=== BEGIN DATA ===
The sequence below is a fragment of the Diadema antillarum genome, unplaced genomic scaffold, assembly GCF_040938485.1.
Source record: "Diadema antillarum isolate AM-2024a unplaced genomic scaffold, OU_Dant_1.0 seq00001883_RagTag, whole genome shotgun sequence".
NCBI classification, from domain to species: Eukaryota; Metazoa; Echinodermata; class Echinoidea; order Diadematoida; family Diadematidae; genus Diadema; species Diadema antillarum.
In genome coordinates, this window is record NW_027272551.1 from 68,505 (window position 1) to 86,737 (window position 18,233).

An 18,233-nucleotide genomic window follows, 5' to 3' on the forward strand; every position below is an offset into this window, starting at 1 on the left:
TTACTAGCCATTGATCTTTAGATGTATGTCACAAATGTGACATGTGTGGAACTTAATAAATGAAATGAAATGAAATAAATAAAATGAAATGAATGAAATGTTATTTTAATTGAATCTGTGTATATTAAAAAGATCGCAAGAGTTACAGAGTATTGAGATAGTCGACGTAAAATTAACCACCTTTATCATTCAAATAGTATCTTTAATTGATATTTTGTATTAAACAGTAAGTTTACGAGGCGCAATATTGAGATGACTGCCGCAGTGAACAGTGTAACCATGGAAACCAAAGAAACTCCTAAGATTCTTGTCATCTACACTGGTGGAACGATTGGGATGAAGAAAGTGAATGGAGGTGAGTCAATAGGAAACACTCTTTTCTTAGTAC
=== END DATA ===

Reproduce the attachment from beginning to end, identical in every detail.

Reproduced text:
The sequence below is a fragment of the Diadema antillarum genome, unplaced genomic scaffold, assembly GCF_040938485.1.
Source record: "Diadema antillarum isolate AM-2024a unplaced genomic scaffold, OU_Dant_1.0 seq00001883_RagTag, whole genome shotgun sequence".
NCBI classification, from domain to species: Eukaryota; Metazoa; Echinodermata; class Echinoidea; order Diadematoida; family Diadematidae; genus Diadema; species Diadema antillarum.
In genome coordinates, this window is record NW_027272551.1 from 68,505 (window position 1) to 86,737 (window position 18,233).

An 18,233-nucleotide genomic window follows, 5' to 3' on the forward strand; every position below is an offset into this window, starting at 1 on the left:
TTACTAGCCATTGATCTTTAGATGTATGTCACAAATGTGACATGTGTGGAACTTAATAAATGAAATGAAATGAAATAAATAAAATGAAATGAATGAAATGTTATTTTAATTGAATCTGTGTATATTAAAAAGATCGCAAGAGTTACAGAGTATTGAGATAGTCGACGTAAAATTAACCACCTTTATCATTCAAATAGTATCTTTAATTGATATTTTGTATTAAACAGTAAGTTTACGAGGCGCAATATTGAGATGACTGCCGCAGTGAACAGTGTAACCATGGAAACCAAAGAAACTCCTAAGATTCTTGTCATCTACACTGGTGGAACGATTGGGATGAAGAAAGTGAATGGAGGTGAGTCAATAGGAAACACTCTTTTCTTAGTAC